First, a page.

Even the corroboration of the testimony of an accomplice may be by circumstantial evidence.
The corroborative evidence should be independent, and not vague and untrustworthy. (Narain Chetanram Chaudhari & Ors. vs. State of Maharashtra, 2000 (3) Crimes 236 (SC)). (Sections 133 and 114, Indian Evidence Act, 1872]
Q.31. “Hearsay evidence is inadmissible in evidence.” Explain, narrating its exceptions.
Ans. In the Indian Evidence Act, the phrase “hearsay evidence” has not been defined. Nevertheless, under Section 60, it has been provided that oral evidence must, in all cases whatever, be direct. The reasons for the inadmissibility of the hearsay evidence are that such examination cannot be cross-examined; possibility of producing the best evidence is lessened, and apart from causing delay in a judicial proceeding, there always remains apprehension and possibility of giving false and forged statement by a witness.
Exceptions.—It is oft-quoted that hearsay evidence is no evidence, and the best evidence must be given. But, in the absence of the best evidence, hearsay evidence may be admitted in evidence in the following exceptional circumstances —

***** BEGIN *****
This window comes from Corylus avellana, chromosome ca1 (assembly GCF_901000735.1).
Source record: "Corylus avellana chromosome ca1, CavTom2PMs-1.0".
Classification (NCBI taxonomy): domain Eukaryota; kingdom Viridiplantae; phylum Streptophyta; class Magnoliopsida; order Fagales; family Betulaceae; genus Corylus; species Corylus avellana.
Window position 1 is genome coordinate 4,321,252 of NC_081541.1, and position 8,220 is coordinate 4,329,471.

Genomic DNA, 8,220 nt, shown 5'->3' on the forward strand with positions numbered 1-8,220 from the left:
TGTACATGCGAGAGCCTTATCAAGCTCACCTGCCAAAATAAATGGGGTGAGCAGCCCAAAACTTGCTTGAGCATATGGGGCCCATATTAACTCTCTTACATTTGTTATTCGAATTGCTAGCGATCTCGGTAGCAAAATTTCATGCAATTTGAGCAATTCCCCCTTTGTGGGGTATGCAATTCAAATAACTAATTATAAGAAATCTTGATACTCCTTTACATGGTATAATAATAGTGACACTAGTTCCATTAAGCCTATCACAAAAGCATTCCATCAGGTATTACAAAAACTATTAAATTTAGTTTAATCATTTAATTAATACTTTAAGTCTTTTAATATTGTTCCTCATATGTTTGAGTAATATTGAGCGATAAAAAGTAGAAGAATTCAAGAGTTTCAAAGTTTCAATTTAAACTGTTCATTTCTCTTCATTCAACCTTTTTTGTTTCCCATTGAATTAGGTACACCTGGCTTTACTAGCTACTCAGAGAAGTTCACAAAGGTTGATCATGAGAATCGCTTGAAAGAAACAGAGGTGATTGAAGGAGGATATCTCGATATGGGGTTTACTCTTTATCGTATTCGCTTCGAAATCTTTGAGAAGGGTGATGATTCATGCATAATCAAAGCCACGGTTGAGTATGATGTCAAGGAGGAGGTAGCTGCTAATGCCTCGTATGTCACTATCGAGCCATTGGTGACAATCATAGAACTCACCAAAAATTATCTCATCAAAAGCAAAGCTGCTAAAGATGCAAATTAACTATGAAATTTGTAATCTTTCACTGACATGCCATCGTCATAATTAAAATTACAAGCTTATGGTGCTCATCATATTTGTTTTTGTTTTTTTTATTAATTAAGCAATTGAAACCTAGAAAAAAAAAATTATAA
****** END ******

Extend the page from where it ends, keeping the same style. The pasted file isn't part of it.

(i) Admissions and confessions under Sections 17 to 31. ,
(ii) Written or verbal statements under Section 32, which have been given by a person who is dead, or who cannot be found, or who has become incapable of giving evidence, or whose attendance cannot be procured without unreasonable delay or expense.
(iii) Under Section 33, evidence given by a person in a previous judicial proceeding may be proved in a subsequent proceeding.
(iv) Facts contained in a public document may be proved in the absence of its original author, under Section 35.
(v) Facts forming a part of the same transaction, i.e., res gestae, may be proved under Section 6.
(vi) Under Section 60, the opinions of experts expressed in their duly published treatises may be proved by the production of such treatises if the author is dead or cannot be found, or has become incapable of giving evidence, or cannot be called as a witness without an amount of delay or expense which the Court regards as unreasonable.
Q.32. What defences can be taken by an accused person in a case relating to unsoundness of his mind?
Ans. Nothing is an offence which is done by a person who, at the time of doing it, by reason of unsoundness of mind, is incapable of knowing the nature of the act, or that what he is doing is either wrong or contrary to law.
In this connection, an accused person of unsound mind should take the defence that “at the time of the occurrence”, the accused person was in the state of unsoundness of mind, and further he was not knowing the nature of the act at the relevant time; or he was incapable to know that the act done by him was wrong or contrary to law. [Section 84, Indian Penal Code, 1860]